Marriage: Alison Weir7 writes of how, when Henry Fitzroy was aged 6, Henry VIII considered marrying the boy off to his half-sister Mary in order to legitimize his claim to the throne. Henry was desperate at this time because it was evident that Catherine was no longer fertile and he had no male heir. The marriage never took place and instead Henry pinned his hopes on marrying Anne Boleyn. On the 25th November 1533, at the age of 14, Henry Fitzroy married Lady Mary Howard, daughter of Thomas Howard, the 3rd Duke of Norfolk and Anne Boleyn’s uncle. According to Alison Weir, it was Anne Boleyn who organised this marriage. Richmond died before the couple’s three year wedding anniversary and Antonia Fraser states that the marriage was never consummated, due to their young age.

The Fall of Anne Bolyn: According to the list in the Baga de Secretis, Richmond was one of the peers on the jury of the trial of Anne Boleyn on the 15th May 1536 and Alison Weir writes that Richmond was present at Anne Boleyn’s execution and that he “was doubtless there at his father’s command, as his representative, and may have wanted to watch because he believed that Anne had tried to poison him.”8 This refers to reports that on the night of Anne Boleyn’s arrest Henry VIII visited his son, “embraced him and wept as he told him that he and his half-sister Mary ought to thank God for escaping “that cursed and venomous whore, who tried to poison you both”.”9

Death: Henry Fitzroy, Duke of Richmond and Somerset, died on the 22nd July 1536 (some historians say that it was the 23rd) at St James’s Palace. Lipscombe states that Richmond died of tuberculosis (consumption) whereas Julian Litten believes that he may have died of some genetic condition which was the same condition that killed his uncle, Prince Arthur, and his half-brother, Edward VI10. Philippa Jones11 writes that the speed of his burial suggests that he may well have died of pneumonic plague. There was no autopsy and the King did not give his beloved son a state funeral, instead he left the arrangements to the Duke of Norfolk.

Burial: Philippa Jones writes of how “rumour said that at first Richmond’s body was hastily buried at Thetford, in a stable yard, and moved later. Another version, probably correct, said his body was placed in a sealed coffin and transported in a cart covered with straw to rest in Thetford Priory, where others of the Howard family were buried.”12

Resting Place:
Henry Fitzroy, Duke of Richmond, was originally buried at Thetford Priory, Norfolk, but his tomb was moved to St Michael’s Church, Framlingham, Suffolk. His wife, Mary Howard, was interred in the tomb after her death in 1557. The St Michael’s Church website13 describes the friezes decorating the tomb:-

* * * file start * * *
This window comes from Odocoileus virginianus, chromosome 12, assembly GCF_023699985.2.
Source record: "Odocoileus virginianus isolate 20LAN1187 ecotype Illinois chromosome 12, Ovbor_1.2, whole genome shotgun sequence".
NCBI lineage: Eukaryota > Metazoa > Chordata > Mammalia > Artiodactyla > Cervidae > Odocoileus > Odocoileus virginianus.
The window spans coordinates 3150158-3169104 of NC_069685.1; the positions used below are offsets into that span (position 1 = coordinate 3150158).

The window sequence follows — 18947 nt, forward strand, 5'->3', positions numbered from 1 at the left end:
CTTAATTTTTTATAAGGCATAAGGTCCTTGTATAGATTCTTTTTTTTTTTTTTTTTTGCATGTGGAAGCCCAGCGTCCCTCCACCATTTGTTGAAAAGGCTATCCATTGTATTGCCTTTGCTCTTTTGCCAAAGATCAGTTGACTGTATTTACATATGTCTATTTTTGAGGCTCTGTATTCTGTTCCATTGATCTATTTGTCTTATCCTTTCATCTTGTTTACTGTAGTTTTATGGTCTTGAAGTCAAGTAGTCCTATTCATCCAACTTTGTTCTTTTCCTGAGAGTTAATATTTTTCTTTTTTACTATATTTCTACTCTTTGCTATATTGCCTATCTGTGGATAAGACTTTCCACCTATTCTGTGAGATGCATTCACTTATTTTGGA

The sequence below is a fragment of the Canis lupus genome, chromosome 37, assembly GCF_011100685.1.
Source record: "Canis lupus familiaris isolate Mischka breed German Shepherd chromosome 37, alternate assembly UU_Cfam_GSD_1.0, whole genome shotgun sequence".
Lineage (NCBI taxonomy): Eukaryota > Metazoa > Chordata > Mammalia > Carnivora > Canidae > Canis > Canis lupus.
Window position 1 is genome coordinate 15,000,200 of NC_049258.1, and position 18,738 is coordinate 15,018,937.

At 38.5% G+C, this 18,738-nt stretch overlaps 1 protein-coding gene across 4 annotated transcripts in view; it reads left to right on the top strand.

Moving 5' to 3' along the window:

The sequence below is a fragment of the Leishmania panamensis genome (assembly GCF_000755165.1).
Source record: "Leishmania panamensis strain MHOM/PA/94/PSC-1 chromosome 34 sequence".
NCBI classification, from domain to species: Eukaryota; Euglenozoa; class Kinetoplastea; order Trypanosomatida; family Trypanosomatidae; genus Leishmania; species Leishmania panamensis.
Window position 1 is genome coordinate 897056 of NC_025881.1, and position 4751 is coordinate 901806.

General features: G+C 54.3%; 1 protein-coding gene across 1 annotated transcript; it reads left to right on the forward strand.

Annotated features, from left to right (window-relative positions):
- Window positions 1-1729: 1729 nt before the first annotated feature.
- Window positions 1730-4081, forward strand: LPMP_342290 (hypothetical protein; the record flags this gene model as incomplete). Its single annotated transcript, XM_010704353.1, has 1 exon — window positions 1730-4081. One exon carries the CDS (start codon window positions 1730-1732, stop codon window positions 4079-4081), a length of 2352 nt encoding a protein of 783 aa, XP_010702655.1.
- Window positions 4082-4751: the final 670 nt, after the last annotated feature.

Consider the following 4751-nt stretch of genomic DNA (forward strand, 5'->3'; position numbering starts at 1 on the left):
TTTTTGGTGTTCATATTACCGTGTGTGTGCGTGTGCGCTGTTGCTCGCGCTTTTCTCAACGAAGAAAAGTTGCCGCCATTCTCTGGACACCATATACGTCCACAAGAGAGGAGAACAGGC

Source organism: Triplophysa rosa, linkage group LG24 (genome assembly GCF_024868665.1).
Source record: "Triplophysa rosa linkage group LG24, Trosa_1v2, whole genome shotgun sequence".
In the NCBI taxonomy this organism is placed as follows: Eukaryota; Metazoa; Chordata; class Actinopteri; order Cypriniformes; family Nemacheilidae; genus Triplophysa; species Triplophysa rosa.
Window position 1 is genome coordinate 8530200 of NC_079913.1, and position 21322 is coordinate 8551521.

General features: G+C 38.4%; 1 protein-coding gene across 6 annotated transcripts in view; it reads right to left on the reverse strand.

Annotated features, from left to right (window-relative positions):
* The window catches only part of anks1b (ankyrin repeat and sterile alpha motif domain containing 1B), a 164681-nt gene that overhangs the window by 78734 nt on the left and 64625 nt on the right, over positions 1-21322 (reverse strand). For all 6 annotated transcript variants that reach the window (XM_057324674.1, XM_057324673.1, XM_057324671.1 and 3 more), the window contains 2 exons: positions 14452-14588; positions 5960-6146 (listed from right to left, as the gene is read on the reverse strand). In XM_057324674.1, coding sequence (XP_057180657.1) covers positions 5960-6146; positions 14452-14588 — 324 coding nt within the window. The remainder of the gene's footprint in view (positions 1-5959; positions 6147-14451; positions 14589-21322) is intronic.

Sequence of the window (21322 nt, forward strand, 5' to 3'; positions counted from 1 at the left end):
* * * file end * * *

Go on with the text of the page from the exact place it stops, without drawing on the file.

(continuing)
“The scenes on the frieze are all from the Old Testament. On the north side are: the birth of Eve; God giving the Garden in charge of Adam and Eve; the Temptation; and the Expulsion. On the west: the nursing of Cain and Abel, and Adam digging; Cain and Abel sacrificing, and Cain killing Abel. On the south side are: Noah’s Ark ; the drunkenness of Noah; Abraham and the Angels; and Lot escaping from Sodom and Gomorrah . On the east are Abraham and Isaac; and Moses and the Tables, and the Israelites sacrificing to the Golden Calf.”

You can see a photo of the tomb halfway down the page at

Trivia: In “The Tudors”, they killed Fitzroy off as a child but, in reality, he lived until he was 17 years of age and outlived Anne Boleyn.

Notes and Sources

  1. 1536: The Year That Changed Henry VIII, Suzannah Lipscomb
  2. Ibid., p90
  3. Ibid., p91
  4. Ibid.
  5. The Six Wives of Henry VIII, Alison Weir, p123
  6. Lipscombe, p91
  7. The Six Wives, p134
  8. The Lady in the Tower, Alison Weir, p264
  9. The Six Wives, p320
  10. The Other Tudors: Henry VIII’s Mistresses and Bastards, Philippa Jones
  11. Ibid., p94

Futher Reading

*Alison Weir writes of how Richmond was “appointed Warden of the Cinque Ports and Constable of Dover Castle in place of Rochford” and cites Beverley Murphy “Bastard Prince: Henry VIII’s Lost Son”(2001) but Letters and Papers records Sir Thomas Cheyney being appointed Warden of the Cinque Ports and Constable of Dover Castle in May 1536 (LP x.898, 1015)